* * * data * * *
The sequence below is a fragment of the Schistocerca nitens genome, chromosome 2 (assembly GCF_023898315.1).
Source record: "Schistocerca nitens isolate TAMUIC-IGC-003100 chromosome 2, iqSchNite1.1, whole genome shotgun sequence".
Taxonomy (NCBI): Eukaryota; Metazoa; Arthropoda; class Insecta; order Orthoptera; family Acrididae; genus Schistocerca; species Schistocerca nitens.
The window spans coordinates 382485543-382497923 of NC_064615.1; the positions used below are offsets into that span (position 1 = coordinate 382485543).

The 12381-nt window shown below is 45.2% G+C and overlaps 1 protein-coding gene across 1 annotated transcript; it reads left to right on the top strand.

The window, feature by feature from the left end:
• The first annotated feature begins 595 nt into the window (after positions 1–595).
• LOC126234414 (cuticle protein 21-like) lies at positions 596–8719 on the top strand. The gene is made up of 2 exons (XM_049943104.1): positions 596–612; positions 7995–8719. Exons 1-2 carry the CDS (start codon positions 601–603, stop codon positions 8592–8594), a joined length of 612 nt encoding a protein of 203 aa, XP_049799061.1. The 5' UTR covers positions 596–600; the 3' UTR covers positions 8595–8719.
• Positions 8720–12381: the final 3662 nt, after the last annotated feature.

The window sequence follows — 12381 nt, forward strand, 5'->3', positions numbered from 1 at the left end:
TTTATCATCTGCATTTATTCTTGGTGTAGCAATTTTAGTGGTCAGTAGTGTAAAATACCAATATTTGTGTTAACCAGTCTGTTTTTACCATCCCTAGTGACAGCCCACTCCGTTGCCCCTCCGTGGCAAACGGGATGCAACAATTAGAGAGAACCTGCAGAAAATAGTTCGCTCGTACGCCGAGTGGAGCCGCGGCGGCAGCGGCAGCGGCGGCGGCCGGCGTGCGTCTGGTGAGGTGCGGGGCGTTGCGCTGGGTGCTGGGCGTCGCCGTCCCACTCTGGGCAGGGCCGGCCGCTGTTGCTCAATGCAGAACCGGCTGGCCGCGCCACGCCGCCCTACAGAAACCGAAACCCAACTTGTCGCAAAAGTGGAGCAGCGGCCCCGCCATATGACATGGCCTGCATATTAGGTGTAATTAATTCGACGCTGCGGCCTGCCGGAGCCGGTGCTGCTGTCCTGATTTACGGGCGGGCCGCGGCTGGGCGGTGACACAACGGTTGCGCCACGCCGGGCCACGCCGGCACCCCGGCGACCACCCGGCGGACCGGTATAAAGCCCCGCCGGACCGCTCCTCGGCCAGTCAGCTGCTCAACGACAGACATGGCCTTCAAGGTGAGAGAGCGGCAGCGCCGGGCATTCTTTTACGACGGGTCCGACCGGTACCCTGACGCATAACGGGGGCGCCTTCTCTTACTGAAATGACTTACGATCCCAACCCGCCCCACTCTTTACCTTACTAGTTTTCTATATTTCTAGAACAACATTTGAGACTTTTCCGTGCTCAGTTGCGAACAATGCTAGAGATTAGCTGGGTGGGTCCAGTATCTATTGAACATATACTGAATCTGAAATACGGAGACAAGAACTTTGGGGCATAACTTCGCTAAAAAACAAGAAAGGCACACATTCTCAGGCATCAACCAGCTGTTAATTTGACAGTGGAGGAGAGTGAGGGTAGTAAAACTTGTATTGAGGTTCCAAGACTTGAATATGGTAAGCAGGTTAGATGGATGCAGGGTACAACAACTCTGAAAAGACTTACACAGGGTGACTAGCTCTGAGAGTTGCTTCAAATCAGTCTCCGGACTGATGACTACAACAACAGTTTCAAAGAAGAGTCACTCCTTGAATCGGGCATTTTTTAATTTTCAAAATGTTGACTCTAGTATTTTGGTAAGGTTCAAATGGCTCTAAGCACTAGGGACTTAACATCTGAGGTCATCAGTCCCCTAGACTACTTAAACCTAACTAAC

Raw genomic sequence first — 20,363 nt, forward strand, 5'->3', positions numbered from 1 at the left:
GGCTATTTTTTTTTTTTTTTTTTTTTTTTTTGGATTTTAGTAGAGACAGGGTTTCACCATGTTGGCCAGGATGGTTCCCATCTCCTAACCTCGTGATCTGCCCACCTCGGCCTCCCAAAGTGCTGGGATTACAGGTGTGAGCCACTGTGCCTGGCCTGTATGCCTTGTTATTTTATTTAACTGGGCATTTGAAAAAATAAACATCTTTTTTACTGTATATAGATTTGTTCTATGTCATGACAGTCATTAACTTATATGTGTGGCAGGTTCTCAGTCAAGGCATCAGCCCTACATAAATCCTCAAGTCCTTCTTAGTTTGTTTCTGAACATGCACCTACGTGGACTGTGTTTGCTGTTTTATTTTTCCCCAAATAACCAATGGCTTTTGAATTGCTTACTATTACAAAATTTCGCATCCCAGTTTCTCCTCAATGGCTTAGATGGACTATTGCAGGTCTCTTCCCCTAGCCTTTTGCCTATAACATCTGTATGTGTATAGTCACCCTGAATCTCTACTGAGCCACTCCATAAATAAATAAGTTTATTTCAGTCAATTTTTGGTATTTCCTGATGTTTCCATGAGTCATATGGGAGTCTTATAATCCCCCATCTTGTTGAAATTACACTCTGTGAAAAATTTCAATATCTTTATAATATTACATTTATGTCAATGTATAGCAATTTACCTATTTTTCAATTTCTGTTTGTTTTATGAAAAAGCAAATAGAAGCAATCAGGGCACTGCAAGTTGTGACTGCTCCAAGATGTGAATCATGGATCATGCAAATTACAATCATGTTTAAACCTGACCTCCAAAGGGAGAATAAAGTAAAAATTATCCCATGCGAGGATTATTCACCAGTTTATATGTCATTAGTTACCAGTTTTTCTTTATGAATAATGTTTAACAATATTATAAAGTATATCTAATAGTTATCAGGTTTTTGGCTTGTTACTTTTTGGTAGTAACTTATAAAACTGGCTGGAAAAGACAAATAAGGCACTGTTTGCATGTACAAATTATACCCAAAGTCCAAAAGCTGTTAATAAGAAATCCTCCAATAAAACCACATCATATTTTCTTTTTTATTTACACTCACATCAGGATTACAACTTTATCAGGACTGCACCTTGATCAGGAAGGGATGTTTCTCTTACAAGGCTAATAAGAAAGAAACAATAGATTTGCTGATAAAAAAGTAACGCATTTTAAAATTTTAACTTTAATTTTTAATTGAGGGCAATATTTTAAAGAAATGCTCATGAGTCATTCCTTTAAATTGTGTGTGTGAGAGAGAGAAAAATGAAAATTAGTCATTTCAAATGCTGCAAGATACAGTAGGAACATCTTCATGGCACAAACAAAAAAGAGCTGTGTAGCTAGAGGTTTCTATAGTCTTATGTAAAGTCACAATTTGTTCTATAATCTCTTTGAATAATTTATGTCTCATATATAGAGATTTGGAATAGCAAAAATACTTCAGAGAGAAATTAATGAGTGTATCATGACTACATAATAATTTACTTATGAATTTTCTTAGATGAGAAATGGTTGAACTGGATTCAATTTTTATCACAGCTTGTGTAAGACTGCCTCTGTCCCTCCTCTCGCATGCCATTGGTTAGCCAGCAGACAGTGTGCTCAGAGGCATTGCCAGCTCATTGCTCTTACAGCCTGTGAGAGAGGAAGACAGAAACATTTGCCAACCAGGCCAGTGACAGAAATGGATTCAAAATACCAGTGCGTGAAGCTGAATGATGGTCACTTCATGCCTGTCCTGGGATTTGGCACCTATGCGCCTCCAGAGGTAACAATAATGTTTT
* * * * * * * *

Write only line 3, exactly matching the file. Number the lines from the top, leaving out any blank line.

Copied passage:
Taxonomy (NCBI): Eukaryota; Metazoa; Arthropoda; class Insecta; order Orthoptera; family Acrididae; genus Schistocerca; species Schistocerca nitens.